by Max Brantley
The state Board of Education heard 13 appeals of school transfer denials under the new school choice law this morning and denied them all.
At the outset, the Board cited past involvement in desegregation fights in denying transfers from Forrest City to Palestine-Wheatley. Some Board members regretted their inability to approve the transfers, but said hands were tied by circumstances and that they were not empowered to override districts that choose to opt out of choice. Board members said the legislature could perhaps set more specific standards, based on performance of schools, to allow transfers.
Forrest City is majority black. Palestine-Wheatley is majority white.
UPDATE: Appeals also were denied for transfers from Forrest City to Wynne schools. There was a touch of irony in the denial of an appeal by a black family that pleaded for a transfer to Wynne because their rural home and a mother's job made Wynne far more convenient. Under the old school choice law, struck down by the court in a decision that led to the new law, the family COULD have made the transfer under the old law because it wouldn't have had an adverse impact on desegregation of the two districts. The family still can pursue an individual approval from the two school boards. Board member Sam Ledbetter urged the Forrest City board to work to find a means for the family to transfer.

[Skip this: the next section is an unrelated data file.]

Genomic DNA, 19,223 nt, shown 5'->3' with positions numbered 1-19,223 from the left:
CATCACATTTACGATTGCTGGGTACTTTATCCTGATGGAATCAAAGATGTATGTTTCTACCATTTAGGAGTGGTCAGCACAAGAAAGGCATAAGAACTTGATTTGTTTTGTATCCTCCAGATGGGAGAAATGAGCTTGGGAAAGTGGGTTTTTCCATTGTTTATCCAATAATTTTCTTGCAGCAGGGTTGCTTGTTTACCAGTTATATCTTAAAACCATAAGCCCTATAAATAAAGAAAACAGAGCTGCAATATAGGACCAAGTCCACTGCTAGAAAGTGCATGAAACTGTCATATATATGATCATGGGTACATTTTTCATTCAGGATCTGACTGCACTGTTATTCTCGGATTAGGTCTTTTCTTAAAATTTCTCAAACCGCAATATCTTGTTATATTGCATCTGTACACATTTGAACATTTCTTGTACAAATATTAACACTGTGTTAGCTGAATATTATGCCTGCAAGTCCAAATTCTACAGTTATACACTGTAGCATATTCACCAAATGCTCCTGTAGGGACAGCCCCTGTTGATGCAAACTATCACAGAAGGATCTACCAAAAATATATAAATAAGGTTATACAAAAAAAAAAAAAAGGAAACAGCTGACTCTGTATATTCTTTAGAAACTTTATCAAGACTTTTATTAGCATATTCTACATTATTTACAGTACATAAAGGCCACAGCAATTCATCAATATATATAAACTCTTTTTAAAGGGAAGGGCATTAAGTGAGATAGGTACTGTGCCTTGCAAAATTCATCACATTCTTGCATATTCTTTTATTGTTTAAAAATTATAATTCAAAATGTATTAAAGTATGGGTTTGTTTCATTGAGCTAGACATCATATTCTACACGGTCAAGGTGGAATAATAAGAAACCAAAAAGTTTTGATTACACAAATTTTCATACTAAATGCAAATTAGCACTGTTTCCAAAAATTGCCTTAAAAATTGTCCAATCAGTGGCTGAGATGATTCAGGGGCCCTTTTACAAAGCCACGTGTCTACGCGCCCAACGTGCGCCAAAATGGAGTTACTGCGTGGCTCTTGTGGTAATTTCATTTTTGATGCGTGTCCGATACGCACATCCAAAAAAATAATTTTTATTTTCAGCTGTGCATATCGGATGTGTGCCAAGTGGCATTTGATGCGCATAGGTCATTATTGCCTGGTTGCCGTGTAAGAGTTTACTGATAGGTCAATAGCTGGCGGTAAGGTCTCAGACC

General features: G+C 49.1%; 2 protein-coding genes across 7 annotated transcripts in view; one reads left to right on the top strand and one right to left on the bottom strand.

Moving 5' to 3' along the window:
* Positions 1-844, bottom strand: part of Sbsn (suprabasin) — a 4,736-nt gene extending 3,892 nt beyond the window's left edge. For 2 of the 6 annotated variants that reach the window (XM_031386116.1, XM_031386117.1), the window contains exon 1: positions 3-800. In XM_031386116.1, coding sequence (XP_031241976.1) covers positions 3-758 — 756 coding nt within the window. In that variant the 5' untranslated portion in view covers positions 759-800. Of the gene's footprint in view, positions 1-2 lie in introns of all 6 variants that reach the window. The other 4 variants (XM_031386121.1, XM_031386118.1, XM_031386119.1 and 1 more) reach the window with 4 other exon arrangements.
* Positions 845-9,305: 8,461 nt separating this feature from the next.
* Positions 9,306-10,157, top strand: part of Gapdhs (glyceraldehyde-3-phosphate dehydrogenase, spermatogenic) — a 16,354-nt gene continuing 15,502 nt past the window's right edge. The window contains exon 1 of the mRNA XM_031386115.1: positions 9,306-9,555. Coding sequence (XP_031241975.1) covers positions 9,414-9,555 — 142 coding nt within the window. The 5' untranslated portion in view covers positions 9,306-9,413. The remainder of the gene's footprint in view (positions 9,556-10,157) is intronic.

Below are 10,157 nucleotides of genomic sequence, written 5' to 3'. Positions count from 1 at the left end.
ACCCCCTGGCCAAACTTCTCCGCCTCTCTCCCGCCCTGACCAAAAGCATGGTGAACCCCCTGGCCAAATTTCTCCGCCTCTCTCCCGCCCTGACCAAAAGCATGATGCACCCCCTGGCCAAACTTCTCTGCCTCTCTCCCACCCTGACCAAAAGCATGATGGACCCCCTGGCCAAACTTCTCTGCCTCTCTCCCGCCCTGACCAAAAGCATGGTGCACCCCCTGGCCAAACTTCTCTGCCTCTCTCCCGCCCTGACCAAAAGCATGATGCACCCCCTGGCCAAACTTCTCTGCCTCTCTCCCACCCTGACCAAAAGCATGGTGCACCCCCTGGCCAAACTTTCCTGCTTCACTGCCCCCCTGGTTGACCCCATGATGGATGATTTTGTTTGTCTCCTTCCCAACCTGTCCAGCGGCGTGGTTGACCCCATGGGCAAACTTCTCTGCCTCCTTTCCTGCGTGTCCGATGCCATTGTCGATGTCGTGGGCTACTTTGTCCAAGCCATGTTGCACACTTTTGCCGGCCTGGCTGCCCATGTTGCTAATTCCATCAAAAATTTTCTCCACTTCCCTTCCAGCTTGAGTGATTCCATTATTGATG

UPDATE: The procedure continued with a Dollarway-White Hall transfer request, again denied on account of desegregation history.
UPDATE: A transfer from Hughes to Marionwas denied because Hughes had met the 3 percent cap on approved transfers. A parent who appealed complained she hadn't been given proof that the cap was reached. And Education Director Tom Kimbrell said the process remained murky because some of those given approval to transfer might not ultimately do so and thus theoretically open room for someone who'd been denied. This appeal was tabled for further information. Hughes confirmed by phone that it had approved the maximum number of transfers allowed, all to West Memphis. But it remained unclear whether all the transfers would occur and the board is uncertain on its obligations under the law relative to that.
UPDATE: Stephen Ezelle appealed denial of the transfer of his 14-year-old daughter from Hot Springs to the Lakeside School District. It was denied because the Ezelles are viewed as white and transferring from the higher minority Hot Springs district was prevented by a federal court order in a Hot Springs desegregation case. Ezelle claimed his family was of two or more races because of Latino ancestry. His appeal was denied.
UPDATE: Darlene Farmer appealed similarly from a denial to go as a Hot Springs resident to the Lakeside District. She's been private schooling her daughter and hoped to save that expense under the new school choice law. After denial, she also claimed that she was multiracial because of Norwegian and Cherokee heritage. She contended her transfer couldn't be viewed as impacting desegregation in Hot Springs because her child doesn't attend there now. The appeal was denied. Board member Diane Zook would have granted it.
Here's the full rundown from the state board on action today.